Most readers don't want to go there right away, even if they don't mind it later. They want to get to know the characters in a “safe” way first.

    And I think this applies to SO many things.


  6. In my historical, the MC is of a class that she wouldn't swear much. There are a few instances where damned and such appears in her interior dialogue, but she would not say such things aloud.

    But in my contemporary WIP, ass and fuckin' appear in the first few pages–only once each, though, so hopefully it isn't overwhelming. And I didn't set out with a rule that they could only appear once, I just used them where they felt natural.

    And sex and violence? More in the historical so far than in the contemp, go figure.


  7. I find it stands out more for me when a character doesn't swear. I'm like just SAY it already! I'm not talking swearing of Mamet proportions, just mumbling a few choice words here and there.


  8. And if it will throw off the character development to hear the character swear in the opening scene, just write “He swore to himself” or some variant. Problem solved.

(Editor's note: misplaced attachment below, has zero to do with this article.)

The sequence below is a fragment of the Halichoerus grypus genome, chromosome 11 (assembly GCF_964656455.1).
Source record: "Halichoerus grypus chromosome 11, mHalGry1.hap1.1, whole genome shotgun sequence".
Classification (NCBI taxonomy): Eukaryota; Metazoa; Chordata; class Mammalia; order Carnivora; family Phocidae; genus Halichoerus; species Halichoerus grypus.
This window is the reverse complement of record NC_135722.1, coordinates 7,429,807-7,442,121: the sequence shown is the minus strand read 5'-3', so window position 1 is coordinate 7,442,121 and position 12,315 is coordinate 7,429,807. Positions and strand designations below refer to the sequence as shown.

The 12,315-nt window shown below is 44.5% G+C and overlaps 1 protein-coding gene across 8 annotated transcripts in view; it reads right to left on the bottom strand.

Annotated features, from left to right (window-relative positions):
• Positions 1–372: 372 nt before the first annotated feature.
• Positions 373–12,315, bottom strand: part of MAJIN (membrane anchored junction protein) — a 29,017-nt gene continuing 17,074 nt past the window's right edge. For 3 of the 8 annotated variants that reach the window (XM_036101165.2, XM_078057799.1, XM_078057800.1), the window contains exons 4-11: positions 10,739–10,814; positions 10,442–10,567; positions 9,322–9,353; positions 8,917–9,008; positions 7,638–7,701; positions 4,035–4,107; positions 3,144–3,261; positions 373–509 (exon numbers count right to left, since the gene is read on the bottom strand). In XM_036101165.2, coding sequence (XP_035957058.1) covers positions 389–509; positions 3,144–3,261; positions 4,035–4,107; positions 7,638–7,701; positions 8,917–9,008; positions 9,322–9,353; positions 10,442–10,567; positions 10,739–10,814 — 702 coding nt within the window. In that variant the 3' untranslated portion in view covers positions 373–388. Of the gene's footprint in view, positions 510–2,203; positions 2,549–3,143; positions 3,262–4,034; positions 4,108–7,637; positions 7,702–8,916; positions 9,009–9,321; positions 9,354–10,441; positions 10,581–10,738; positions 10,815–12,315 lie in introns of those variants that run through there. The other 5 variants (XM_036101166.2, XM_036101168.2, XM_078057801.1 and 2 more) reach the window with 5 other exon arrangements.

@Tere Kirkland: I think swearing is more necessary in paranormal because you need your characters to stand out as normal people despite the paranormal around them. … at least the human characters.


  9. @Inky – I have advised clients to add language before (not necessarily an F-bomb in every case), and I've advised them to take some out. But sometimes a situation is too dire for anything else. Modern teens also wouldn't say things like “darn” (ever) or even “crap” (sometimes). It doesn't sound natural. Using dated language makes your book less accessible, not more – something to keep in mind when sending your book to non-beta readers. Thanks for the question!


  10. I stuck with nothing worse than “crap” in my manuscript, because I'm a little old-fashioned myself with my language (even for a web-savvy 20something!), and I feel like keeping it clean makes it more accessible — for my young, Catholic beta-reader cousins, for example! 🙂

    Question: is there ever an instance where you would advise a client to ADD language in his or her work? As in, do you read a YA dialogue and think to yourself, “An F-bomb would really strengthen the emotion here” or something like that? Just wondering. Thanks!


  11. OM Goodness, I thought I was the only one who said “What the Fudge” or “Awh, Fudge.” Now if I can think of equivalents when my Spanish curse words emanate from my or my characters mouth.